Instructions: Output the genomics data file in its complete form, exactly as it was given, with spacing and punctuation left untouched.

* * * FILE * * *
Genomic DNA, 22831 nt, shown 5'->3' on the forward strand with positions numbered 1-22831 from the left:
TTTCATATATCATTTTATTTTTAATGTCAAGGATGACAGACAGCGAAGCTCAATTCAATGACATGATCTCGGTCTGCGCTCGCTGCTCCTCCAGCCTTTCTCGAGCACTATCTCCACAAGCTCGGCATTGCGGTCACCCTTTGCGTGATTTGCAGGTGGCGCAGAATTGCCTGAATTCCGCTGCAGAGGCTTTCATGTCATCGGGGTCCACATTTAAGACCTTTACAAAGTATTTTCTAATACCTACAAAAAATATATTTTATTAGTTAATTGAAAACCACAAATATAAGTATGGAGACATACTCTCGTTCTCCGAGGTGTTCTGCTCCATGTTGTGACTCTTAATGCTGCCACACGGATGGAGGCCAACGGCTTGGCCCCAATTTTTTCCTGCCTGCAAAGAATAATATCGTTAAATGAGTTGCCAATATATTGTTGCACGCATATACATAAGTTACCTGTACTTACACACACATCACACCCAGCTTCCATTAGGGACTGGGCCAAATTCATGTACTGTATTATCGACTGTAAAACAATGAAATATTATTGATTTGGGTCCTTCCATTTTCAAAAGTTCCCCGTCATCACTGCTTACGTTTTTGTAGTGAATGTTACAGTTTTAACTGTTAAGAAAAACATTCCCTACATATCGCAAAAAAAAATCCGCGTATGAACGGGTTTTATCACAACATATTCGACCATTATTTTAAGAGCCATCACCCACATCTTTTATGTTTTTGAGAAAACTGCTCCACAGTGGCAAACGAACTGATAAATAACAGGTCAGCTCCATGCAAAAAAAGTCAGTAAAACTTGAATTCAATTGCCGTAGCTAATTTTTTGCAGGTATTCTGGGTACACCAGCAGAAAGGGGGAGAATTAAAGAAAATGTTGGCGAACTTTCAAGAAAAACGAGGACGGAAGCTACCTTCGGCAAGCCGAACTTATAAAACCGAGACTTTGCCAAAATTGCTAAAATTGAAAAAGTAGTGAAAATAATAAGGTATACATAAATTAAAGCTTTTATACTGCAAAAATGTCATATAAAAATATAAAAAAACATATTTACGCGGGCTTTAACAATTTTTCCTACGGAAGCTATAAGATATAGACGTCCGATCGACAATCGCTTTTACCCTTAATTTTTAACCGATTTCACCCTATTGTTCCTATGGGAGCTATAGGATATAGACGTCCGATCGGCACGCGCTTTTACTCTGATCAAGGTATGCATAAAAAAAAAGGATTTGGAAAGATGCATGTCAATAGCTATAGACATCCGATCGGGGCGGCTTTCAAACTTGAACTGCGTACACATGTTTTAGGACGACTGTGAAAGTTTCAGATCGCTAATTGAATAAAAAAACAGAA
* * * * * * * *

Genomic DNA, 22831 nt, shown 5'->3' on the forward strand with positions numbered 1-22831 from the left:
TTTCATATATCATTTTATTTTTAATGTCAAGGATGACAGACAGCGAAGCTCAATTCAATGACATGATCTCGGTCTGCGCTCGCTGCTCCTCCAGCCTTTCTCGAGCACTATCTCCACAAGCTCGGCATTGCGGTCACCCTTTGCGTGATTTGCAGGTGGCGCAGAATTGCCTGAATTCCGCTGCAGAGGCTTTCATGTCATCGGGGTCCACATTTAAGACCTTTACAAAGTATTTTCTAATACCTACAAAAAATATATTTTATTAGTTAATTGAAAACCACAAATATAAGTATGGAGACATACTCTCGTTCTCCGAGGTGTTCTGCTCCATGTTGTGACTCTTAATGCTGCCACACGGATGGAGGCCAACGGCTTGGCCCCAATTTTTTCCTGCCTGCAAAGAATAATATCGTTAAATGAGTTGCCAATATATTGTTGCACGCATATACATAAGTTACCTGTACTTACACACACATCACACCCAGCTTCCATTAGGGACTGGGCCAAATTCATGTACTGTATTATCGACTGTAAAACAATGAAATATTATTGATTTGGGTCCTTCCATTTTCAAAAGTTCCCCGTCATCACTGCTTACGTTTTTGTAGTGAATGTTACAGTTTTAACTGTTAAGAAAAACATTCCCTACATATCGCAAAAAAAAATCCGCGTATGAACGGGTTTTATCACAACATATTCGACCATTATTTTAAGAGCCATCACCCACATCTTTTATGTTTTTGAGAAAACTGCTCCACAGTGGCAAACGAACTGATAAATAACAGGTCAGCTCCATGCAAAAAAAGTCAGTAAAACTTGAATTCAATTGCCGTAGCTAATTTTTTGCAGGTATTCTGGGTACACCAGCAGAAAGGGGGAGAATTAAAGAAAATGTTGGCGAACTTTCAAGAAAAACGAGGACGGAAGCTACCTTCGGCAAGCCGAACTTATAAAACCGAGACTTTGCCAAAATTGCTAAAATTGAAAAAGTAGTGAAAATAATAAGGTATACATAAATTAAAGCTTTTATACTGCAAAAATGTCATATAAAAATATAAAAAAACATATTTACGCGGGCTTTAACAATTTTTCCTACGGAAGCTATAAGATATAGACGTCCGATCGACAATCGCTTTTACCCTTAATTTTTAACCGATTTCACCCTATTGTTCCTATGGGAGCTATAGGATATAGACGTCCGATCGGCACGCGCTTTTACTCTGATCAAGGTATGCATAAAAAAAAAGGATTTGGAAAGATGCATGTCAATAGCTATAGACATCCGATCGGGGCGGCTTTCAAACTTGAACTGCGTACACATGTTTTAGGACGACTGTGAAAGTTTCAGATCGCTAATTGAATAAAAAAACAGAA